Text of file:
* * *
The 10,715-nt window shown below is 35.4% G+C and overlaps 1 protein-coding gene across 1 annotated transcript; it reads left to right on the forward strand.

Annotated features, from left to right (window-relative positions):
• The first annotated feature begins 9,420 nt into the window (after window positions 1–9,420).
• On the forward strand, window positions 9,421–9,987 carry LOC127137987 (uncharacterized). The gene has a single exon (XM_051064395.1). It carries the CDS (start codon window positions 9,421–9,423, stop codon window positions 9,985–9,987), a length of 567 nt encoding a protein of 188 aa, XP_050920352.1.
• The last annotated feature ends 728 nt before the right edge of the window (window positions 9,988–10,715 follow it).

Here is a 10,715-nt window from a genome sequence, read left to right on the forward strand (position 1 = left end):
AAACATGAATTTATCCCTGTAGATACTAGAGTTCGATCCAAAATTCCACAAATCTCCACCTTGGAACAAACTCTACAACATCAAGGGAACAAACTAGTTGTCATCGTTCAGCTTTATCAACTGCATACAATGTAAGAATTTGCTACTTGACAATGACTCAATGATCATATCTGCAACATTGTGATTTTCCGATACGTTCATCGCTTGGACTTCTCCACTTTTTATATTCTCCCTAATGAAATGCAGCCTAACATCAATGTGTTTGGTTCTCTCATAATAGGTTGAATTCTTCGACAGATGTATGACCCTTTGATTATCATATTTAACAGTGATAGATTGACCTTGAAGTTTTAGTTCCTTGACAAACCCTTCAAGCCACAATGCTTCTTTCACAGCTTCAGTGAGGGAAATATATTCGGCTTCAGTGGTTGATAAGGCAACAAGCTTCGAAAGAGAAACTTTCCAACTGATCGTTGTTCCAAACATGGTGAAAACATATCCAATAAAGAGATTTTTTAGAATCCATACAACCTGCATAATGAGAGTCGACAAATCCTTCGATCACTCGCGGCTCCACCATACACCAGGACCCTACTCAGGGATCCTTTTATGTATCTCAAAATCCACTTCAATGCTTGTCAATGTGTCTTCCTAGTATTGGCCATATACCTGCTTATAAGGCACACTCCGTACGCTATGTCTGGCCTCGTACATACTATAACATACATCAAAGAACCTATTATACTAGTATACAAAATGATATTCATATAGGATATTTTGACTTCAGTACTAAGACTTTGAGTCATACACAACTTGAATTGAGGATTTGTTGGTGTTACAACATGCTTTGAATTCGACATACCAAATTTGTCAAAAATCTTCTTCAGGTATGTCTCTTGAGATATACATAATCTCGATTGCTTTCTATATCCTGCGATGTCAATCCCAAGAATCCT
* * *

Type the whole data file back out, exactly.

The 10,715-nt window shown below is 35.4% G+C and overlaps 1 protein-coding gene across 1 annotated transcript; it reads left to right on the forward strand.

Annotated features, from left to right (window-relative positions):
• The first annotated feature begins 9,420 nt into the window (after window positions 1–9,420).
• On the forward strand, window positions 9,421–9,987 carry LOC127137987 (uncharacterized). The gene has a single exon (XM_051064395.1). It carries the CDS (start codon window positions 9,421–9,423, stop codon window positions 9,985–9,987), a length of 567 nt encoding a protein of 188 aa, XP_050920352.1.
• The last annotated feature ends 728 nt before the right edge of the window (window positions 9,988–10,715 follow it).

Here is a 10,715-nt window from a genome sequence, read left to right on the forward strand (position 1 = left end):
AAACATGAATTTATCCCTGTAGATACTAGAGTTCGATCCAAAATTCCACAAATCTCCACCTTGGAACAAACTCTACAACATCAAGGGAACAAACTAGTTGTCATCGTTCAGCTTTATCAACTGCATACAATGTAAGAATTTGCTACTTGACAATGACTCAATGATCATATCTGCAACATTGTGATTTTCCGATACGTTCATCGCTTGGACTTCTCCACTTTTTATATTCTCCCTAATGAAATGCAGCCTAACATCAATGTGTTTGGTTCTCTCATAATAGGTTGAATTCTTCGACAGATGTATGACCCTTTGATTATCATATTTAACAGTGATAGATTGACCTTGAAGTTTTAGTTCCTTGACAAACCCTTCAAGCCACAATGCTTCTTTCACAGCTTCAGTGAGGGAAATATATTCGGCTTCAGTGGTTGATAAGGCAACAAGCTTCGAAAGAGAAACTTTCCAACTGATCGTTGTTCCAAACATGGTGAAAACATATCCAATAAAGAGATTTTTTAGAATCCATACAACCTGCATAATGAGAGTCGACAAATCCTTCGATCACTCGCGGCTCCACCATACACCAGGACCCTACTCAGGGATCCTTTTATGTATCTCAAAATCCACTTCAATGCTTGTCAATGTGTCTTCCTAGTATTGGCCATATACCTGCTTATAAGGCACACTCCGTACGCTATGTCTGGCCTCGTACATACTATAACATACATCAAAGAACCTATTATACTAGTATACAAAATGATATTCATATAGGATATTTTGACTTCAGTACTAAGACTTTGAGTCATACACAACTTGAATTGAGGATTTGTTGGTGTTACAACATGCTTTGAATTCGACATACCAAATTTGTCAAAAATCTTCTTCAGGTATGTCTCTTGAGATATACATAATCTCGATTGCTTTCTATATCCTGCGATGTCAATCCCAAGAATCCT